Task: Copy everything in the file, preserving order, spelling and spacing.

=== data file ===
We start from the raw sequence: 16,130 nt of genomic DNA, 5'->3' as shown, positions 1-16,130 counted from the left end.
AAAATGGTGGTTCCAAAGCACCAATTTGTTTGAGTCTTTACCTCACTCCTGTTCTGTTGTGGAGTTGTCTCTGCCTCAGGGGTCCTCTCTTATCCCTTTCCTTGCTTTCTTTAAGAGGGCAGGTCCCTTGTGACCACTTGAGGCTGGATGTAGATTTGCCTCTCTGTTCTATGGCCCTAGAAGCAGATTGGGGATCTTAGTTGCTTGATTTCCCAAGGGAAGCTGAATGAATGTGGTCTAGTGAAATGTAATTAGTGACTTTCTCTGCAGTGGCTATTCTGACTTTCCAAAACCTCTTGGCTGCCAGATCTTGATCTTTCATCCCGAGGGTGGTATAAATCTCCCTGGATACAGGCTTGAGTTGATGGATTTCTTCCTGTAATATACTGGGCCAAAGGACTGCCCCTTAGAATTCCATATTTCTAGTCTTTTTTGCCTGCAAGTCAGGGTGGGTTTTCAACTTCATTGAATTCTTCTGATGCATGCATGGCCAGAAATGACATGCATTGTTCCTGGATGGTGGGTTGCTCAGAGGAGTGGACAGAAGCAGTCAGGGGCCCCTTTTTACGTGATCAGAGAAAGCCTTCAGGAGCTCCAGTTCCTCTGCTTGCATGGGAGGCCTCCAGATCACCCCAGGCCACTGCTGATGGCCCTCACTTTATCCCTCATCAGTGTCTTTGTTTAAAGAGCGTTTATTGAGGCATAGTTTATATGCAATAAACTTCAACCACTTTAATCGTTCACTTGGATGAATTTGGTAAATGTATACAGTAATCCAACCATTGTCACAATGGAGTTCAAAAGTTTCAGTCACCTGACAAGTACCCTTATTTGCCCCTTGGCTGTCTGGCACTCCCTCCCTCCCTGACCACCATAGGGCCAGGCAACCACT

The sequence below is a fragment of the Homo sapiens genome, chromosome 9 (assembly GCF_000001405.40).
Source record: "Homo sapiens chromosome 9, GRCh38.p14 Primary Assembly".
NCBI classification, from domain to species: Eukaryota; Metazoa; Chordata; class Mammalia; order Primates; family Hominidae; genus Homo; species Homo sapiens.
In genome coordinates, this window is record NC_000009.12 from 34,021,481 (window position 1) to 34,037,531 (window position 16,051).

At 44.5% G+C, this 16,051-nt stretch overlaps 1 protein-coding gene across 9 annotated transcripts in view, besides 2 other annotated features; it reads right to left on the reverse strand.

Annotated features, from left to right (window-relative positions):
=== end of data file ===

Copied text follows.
We start from the raw sequence: 16,130 nt of genomic DNA, 5'->3' as shown, positions 1-16,130 counted from the left end.
AAAATGGTGGTTCCAAAGCACCAATTTGTTTGAGTCTTTACCTCACTCCTGTTCTGTTGTGGAGTTGTCTCTGCCTCAGGGGTCCTCTCTTATCCCTTTCCTTGCTTTCTTTAAGAGGGCAGGTCCCTTGTGACCACTTGAGGCTGGATGTAGATTTGCCTCTCTGTTCTATGGCCCTAGAAGCAGATTGGGGATCTTAGTTGCTTGATTTCCCAAGGGAAGCTGAATGAATGTGGTCTAGTGAAATGTAATTAGTGACTTTCTCTGCAGTGGCTATTCTGACTTTCCAAAACCTCTTGGCTGCCAGATCTTGATCTTTCATCCCGAGGGTGGTATAAATCTCCCTGGATACAGGCTTGAGTTGATGGATTTCTTCCTGTAATATACTGGGCCAAAGGACTGCCCCTTAGAATTCCATATTTCTAGTCTTTTTTGCCTGCAAGTCAGGGTGGGTTTTCAACTTCATTGAATTCTTCTGATGCATGCATGGCCAGAAATGACATGCATTGTTCCTGGATGGTGGGTTGCTCAGAGGAGTGGACAGAAGCAGTCAGGGGCCCCTTTTTACGTGATCAGAGAAAGCCTTCAGGAGCTCCAGTTCCTCTGCTTGCATGGGAGGCCTCCAGATCACCCCAGGCCACTGCTGATGGCCCTCACTTTATCCCTCATCAGTGTCTTTGTTTAAAGAGCGTTTATTGAGGCATAGTTTATATGCAATAAACTTCAACCACTTTAATCGTTCACTTGGATGAATTTGGTAAATGTATACAGTAATCCAACCATTGTCACAATGGAGTTCAAAAGTTTCAGTCACCTGACAAGTACCCTTATTTGCCCCTTGGCTGTCTGGCACTCCCTCCCTCCCTGACCACCATAGGGCCAGGCAACCACT

The sequence below is a fragment of the Homo sapiens genome, chromosome 9 (assembly GCF_000001405.40).
Source record: "Homo sapiens chromosome 9, GRCh38.p14 Primary Assembly".
NCBI classification, from domain to species: Eukaryota; Metazoa; Chordata; class Mammalia; order Primates; family Hominidae; genus Homo; species Homo sapiens.
In genome coordinates, this window is record NC_000009.12 from 34,021,481 (window position 1) to 34,037,531 (window position 16,051).

At 44.5% G+C, this 16,051-nt stretch overlaps 1 protein-coding gene across 9 annotated transcripts in view, besides 2 other annotated features; it reads right to left on the reverse strand.

Annotated features, from left to right (window-relative positions):